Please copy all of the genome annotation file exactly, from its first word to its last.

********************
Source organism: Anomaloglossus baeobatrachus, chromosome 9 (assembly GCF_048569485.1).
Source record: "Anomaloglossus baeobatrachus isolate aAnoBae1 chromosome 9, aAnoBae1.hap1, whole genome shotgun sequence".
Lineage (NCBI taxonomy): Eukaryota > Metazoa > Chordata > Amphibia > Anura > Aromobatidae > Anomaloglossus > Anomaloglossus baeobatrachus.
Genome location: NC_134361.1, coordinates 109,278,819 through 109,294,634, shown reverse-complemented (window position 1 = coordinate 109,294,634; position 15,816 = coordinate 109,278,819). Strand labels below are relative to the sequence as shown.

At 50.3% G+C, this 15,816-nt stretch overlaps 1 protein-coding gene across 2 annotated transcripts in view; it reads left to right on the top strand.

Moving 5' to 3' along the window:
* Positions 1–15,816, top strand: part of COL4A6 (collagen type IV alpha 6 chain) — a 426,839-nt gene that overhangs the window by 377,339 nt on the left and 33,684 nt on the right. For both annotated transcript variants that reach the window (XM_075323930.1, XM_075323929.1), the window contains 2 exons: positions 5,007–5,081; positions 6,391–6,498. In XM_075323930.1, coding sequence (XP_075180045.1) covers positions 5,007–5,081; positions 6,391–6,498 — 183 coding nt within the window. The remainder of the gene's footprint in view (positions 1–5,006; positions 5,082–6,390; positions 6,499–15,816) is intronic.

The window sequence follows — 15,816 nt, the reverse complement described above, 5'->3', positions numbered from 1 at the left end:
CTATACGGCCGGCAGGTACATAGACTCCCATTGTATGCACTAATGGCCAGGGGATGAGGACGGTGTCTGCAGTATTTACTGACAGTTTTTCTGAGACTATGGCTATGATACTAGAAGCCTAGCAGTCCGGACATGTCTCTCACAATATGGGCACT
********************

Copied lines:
Source organism: Anomaloglossus baeobatrachus, chromosome 9 (assembly GCF_048569485.1).
Source record: "Anomaloglossus baeobatrachus isolate aAnoBae1 chromosome 9, aAnoBae1.hap1, whole genome shotgun sequence".
Lineage (NCBI taxonomy): Eukaryota > Metazoa > Chordata > Amphibia > Anura > Aromobatidae > Anomaloglossus > Anomaloglossus baeobatrachus.
Genome location: NC_134361.1, coordinates 109,278,819 through 109,294,634, shown reverse-complemented (window position 1 = coordinate 109,294,634; position 15,816 = coordinate 109,278,819). Strand labels below are relative to the sequence as shown.

At 50.3% G+C, this 15,816-nt stretch overlaps 1 protein-coding gene across 2 annotated transcripts in view; it reads left to right on the top strand.

Moving 5' to 3' along the window:
* Positions 1–15,816, top strand: part of COL4A6 (collagen type IV alpha 6 chain) — a 426,839-nt gene that overhangs the window by 377,339 nt on the left and 33,684 nt on the right. For both annotated transcript variants that reach the window (XM_075323930.1, XM_075323929.1), the window contains 2 exons: positions 5,007–5,081; positions 6,391–6,498. In XM_075323930.1, coding sequence (XP_075180045.1) covers positions 5,007–5,081; positions 6,391–6,498 — 183 coding nt within the window. The remainder of the gene's footprint in view (positions 1–5,006; positions 5,082–6,390; positions 6,499–15,816) is intronic.

The window sequence follows — 15,816 nt, the reverse complement described above, 5'->3', positions numbered from 1 at the left end:
CTATACGGCCGGCAGGTACATAGACTCCCATTGTATGCACTAATGGCCAGGGGATGAGGACGGTGTCTGCAGTATTTACTGACAGTTTTTCTGAGACTATGGCTATGATACTAGAAGCCTAGCAGTCCGGACATGTCTCTCACAATATGGGCACT